Friday, October 06, 2006

Typewriters and serialkillers

What is so damn special about typewriters? I don't get it. Recently, I saw a movie about a writer, who wrote all of her stuff on an old typewriter.
I have an old typewriter myself, actually. I used my pocketmoney to buy it from an antique shop when I was ten. It’s a great typewriter, as far as typewriters go, but actually writing on it is a bit like trying to get a three-year-old to eat its vegetables: it’s a slow process and sometimes you get your fingers bitten.

Those who love the idea of writing books on a typewriter, probably aren’t writers. They might want to be, I suppose. They might think that creating one masterpiece after another on a typewriter, is a terribly romantic idea. And every once in a while, someone (who’s obviously been staring at theirs for way to long) says that it helps them to “get in touch with the words”. I still think that after the second, third, fourth or maybe fifth draft, they’re going to wish they had a laptop. I mean, you can only sniff a certain amount of whiteout before you start going a bit loopy.

In the movie, the writer moves to a tiny, little island community with only 100-and-something citizens. Here, she moves into a tiny, little cottage with her typewriter (obviously) in order to work on her next book. She meets a handsome man (obviously) and falls in luve. Then he turns out to not only be a deranged serial killer, but a ghost as well. The thing that struck me as being the most odd, wasn’t the dead-bit, but the serial-killer bit. Son of Sam killed only killed a handful of people before folks started freaking out. And that was New York. I could go on a killing-spree in Hellhole, and I’m pretty sure I’d get arrested quickly. But this guy takes out several percent of the population, and nobody notices.

I guess everyone was just to busy messing around with their typewriters.


Tim Rice said...

For practical purposes, I'll take computers anyday over a typewriter. But old typewriters carry a certain sentimental value. My dad at his home has a real old one that I wouldn't mind having just for it antique beauty.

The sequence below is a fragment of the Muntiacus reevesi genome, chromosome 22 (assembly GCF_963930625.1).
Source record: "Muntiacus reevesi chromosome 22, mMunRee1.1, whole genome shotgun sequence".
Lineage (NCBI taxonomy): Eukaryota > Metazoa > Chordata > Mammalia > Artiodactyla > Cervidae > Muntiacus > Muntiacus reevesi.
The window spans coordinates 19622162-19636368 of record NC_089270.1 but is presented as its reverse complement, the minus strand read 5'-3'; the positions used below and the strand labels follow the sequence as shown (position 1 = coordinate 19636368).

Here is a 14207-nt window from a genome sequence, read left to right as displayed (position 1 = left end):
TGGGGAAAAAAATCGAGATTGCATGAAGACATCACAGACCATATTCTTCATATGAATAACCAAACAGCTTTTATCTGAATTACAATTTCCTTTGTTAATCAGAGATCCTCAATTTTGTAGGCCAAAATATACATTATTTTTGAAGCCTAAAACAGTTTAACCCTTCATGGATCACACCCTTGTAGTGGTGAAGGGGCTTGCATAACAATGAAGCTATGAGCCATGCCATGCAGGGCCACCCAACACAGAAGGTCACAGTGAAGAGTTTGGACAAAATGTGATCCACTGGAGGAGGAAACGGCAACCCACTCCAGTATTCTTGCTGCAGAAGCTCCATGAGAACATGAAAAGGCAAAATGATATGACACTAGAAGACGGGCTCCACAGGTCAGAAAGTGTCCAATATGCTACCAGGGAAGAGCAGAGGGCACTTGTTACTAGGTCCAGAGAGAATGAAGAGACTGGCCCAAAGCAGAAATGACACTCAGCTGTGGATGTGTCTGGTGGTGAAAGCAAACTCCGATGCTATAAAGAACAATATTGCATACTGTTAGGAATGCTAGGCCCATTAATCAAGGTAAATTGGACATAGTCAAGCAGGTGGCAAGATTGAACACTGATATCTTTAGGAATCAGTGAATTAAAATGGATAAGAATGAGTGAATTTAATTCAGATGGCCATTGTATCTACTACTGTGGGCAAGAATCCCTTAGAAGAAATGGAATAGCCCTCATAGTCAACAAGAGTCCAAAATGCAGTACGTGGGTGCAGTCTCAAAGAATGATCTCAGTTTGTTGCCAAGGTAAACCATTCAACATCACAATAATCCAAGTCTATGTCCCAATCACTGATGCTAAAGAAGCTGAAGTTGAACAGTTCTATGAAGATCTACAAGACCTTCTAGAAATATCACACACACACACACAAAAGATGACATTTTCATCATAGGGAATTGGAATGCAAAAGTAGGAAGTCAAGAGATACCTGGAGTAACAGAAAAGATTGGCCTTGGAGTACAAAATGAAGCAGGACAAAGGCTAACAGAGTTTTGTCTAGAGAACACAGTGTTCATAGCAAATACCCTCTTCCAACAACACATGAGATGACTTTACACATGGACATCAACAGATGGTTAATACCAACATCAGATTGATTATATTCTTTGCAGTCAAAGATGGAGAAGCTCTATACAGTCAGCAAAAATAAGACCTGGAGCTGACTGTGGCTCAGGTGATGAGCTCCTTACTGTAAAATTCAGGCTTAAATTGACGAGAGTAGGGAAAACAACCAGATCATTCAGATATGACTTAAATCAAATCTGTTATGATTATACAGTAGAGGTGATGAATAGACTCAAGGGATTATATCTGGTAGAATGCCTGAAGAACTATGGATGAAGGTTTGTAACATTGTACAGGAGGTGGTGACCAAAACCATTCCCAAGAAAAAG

Kimberley said...

Interesting point of view..It is kinda funny how things progress and change and in society however the tend to stay the same

choochoo said...

I love my old typewriter. I wouldn't want to actually work on it, though. Every once in a while I type with it, just for fun, and it makes me feel very grateful that someone invented the computer. lol

ticknart said...

I had a creative writing teacher who insisted that writing on a manual typewriter was the only way that true writers worked. Most of the class believed him. I wanted to throw my desk at him for even suggesting that.

Too_Lively said...

I admit that when writing there is a stage at the beginning that I absolutely must write with pen/pencil and paper. I can type out later drafts on my pc, but I need to sort my thoughts on paper first.

I guess I sort of understand someone who says that a typewriter brings them closer to their work because writing in my own hand does that for me.

choochoo said...

Ticknart - it's funny how many things are labeled by people as "the only way that true writers work", isn't it? I absolutely would have thrown my desk at him. I would have done it in a dark alley at night, with no witnesses, but at some point there -would- be a desk coming straight at his head.

Too_lively - I'm completely free of that need, myself. Whenever I'm writing either in my own hand or with a typewriter, everything just seems to be going to slowly and I get frustrated because the writing doesn't keep up with the thinking. So for me that has the opposite effect.